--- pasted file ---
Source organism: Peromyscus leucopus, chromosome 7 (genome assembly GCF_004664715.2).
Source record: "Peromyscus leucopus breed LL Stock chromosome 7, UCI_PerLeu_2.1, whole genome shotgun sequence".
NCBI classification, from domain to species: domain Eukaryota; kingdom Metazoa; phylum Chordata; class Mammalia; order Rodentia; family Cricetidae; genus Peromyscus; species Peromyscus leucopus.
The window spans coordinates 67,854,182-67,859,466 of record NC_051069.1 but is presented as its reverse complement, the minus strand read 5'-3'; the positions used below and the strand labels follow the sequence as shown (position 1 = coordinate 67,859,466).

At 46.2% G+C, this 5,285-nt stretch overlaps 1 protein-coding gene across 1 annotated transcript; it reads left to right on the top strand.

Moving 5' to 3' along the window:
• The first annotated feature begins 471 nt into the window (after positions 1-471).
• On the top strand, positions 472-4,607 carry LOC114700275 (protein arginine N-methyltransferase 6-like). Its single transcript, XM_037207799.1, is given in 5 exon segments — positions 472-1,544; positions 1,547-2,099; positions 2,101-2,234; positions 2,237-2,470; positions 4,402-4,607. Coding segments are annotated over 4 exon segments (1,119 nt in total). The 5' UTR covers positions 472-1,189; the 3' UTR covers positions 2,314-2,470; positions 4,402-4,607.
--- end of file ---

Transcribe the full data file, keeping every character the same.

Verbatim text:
Source organism: Peromyscus leucopus, chromosome 7 (genome assembly GCF_004664715.2).
Source record: "Peromyscus leucopus breed LL Stock chromosome 7, UCI_PerLeu_2.1, whole genome shotgun sequence".
NCBI classification, from domain to species: domain Eukaryota; kingdom Metazoa; phylum Chordata; class Mammalia; order Rodentia; family Cricetidae; genus Peromyscus; species Peromyscus leucopus.
The window spans coordinates 67,854,182-67,859,466 of record NC_051069.1 but is presented as its reverse complement, the minus strand read 5'-3'; the positions used below and the strand labels follow the sequence as shown (position 1 = coordinate 67,859,466).

At 46.2% G+C, this 5,285-nt stretch overlaps 1 protein-coding gene across 1 annotated transcript; it reads left to right on the top strand.

Moving 5' to 3' along the window:
• The first annotated feature begins 471 nt into the window (after positions 1-471).
• On the top strand, positions 472-4,607 carry LOC114700275 (protein arginine N-methyltransferase 6-like). Its single transcript, XM_037207799.1, is given in 5 exon segments — positions 472-1,544; positions 1,547-2,099; positions 2,101-2,234; positions 2,237-2,470; positions 4,402-4,607. Coding segments are annotated over 4 exon segments (1,119 nt in total). The 5' UTR covers positions 472-1,189; the 3' UTR covers positions 2,314-2,470; positions 4,402-4,607.